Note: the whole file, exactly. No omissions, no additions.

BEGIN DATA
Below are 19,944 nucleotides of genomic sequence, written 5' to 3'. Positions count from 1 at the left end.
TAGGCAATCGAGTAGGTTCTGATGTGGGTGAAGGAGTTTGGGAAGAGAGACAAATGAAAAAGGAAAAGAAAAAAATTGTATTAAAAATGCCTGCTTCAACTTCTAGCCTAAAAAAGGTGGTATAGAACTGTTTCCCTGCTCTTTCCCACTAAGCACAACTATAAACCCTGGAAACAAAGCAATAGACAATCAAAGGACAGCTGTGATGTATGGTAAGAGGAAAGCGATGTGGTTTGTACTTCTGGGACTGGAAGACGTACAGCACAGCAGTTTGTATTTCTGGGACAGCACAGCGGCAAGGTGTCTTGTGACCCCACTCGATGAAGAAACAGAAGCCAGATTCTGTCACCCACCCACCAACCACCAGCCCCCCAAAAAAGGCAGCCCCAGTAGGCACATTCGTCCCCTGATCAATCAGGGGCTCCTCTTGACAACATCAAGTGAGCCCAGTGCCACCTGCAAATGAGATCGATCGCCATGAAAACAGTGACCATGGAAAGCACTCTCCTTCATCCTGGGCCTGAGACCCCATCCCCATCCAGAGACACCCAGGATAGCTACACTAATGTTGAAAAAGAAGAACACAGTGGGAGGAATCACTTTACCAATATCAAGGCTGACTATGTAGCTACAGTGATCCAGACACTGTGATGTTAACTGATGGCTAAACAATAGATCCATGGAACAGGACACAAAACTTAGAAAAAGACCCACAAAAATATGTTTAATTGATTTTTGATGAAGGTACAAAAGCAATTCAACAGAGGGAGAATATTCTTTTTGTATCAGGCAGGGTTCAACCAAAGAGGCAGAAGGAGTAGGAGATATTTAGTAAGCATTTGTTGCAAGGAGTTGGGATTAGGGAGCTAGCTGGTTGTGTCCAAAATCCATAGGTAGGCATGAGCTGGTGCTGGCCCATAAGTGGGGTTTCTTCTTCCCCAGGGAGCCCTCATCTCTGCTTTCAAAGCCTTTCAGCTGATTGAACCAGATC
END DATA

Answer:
Below are 19,944 nucleotides of genomic sequence, written 5' to 3'. Positions count from 1 at the left end.
TAGGCAATCGAGTAGGTTCTGATGTGGGTGAAGGAGTTTGGGAAGAGAGACAAATGAAAAAGGAAAAGAAAAAAATTGTATTAAAAATGCCTGCTTCAACTTCTAGCCTAAAAAAGGTGGTATAGAACTGTTTCCCTGCTCTTTCCCACTAAGCACAACTATAAACCCTGGAAACAAAGCAATAGACAATCAAAGGACAGCTGTGATGTATGGTAAGAGGAAAGCGATGTGGTTTGTACTTCTGGGACTGGAAGACGTACAGCACAGCAGTTTGTATTTCTGGGACAGCACAGCGGCAAGGTGTCTTGTGACCCCACTCGATGAAGAAACAGAAGCCAGATTCTGTCACCCACCCACCAACCACCAGCCCCCCAAAAAAGGCAGCCCCAGTAGGCACATTCGTCCCCTGATCAATCAGGGGCTCCTCTTGACAACATCAAGTGAGCCCAGTGCCACCTGCAAATGAGATCGATCGCCATGAAAACAGTGACCATGGAAAGCACTCTCCTTCATCCTGGGCCTGAGACCCCATCCCCATCCAGAGACACCCAGGATAGCTACACTAATGTTGAAAAAGAAGAACACAGTGGGAGGAATCACTTTACCAATATCAAGGCTGACTATGTAGCTACAGTGATCCAGACACTGTGATGTTAACTGATGGCTAAACAATAGATCCATGGAACAGGACACAAAACTTAGAAAAAGACCCACAAAAATATGTTTAATTGATTTTTGATGAAGGTACAAAAGCAATTCAACAGAGGGAGAATATTCTTTTTGTATCAGGCAGGGTTCAACCAAAGAGGCAGAAGGAGTAGGAGATATTTAGTAAGCATTTGTTGCAAGGAGTTGGGATTAGGGAGCTAGCTGGTTGTGTCCAAAATCCATAGGTAGGCATGAGCTGGTGCTGGCCCATAAGTGGGGTTTCTTCTTCCCCAGGGAGCCCTCATCTCTGCTTTCAAAGCCTTTCAGCTGATTGAACCAGATC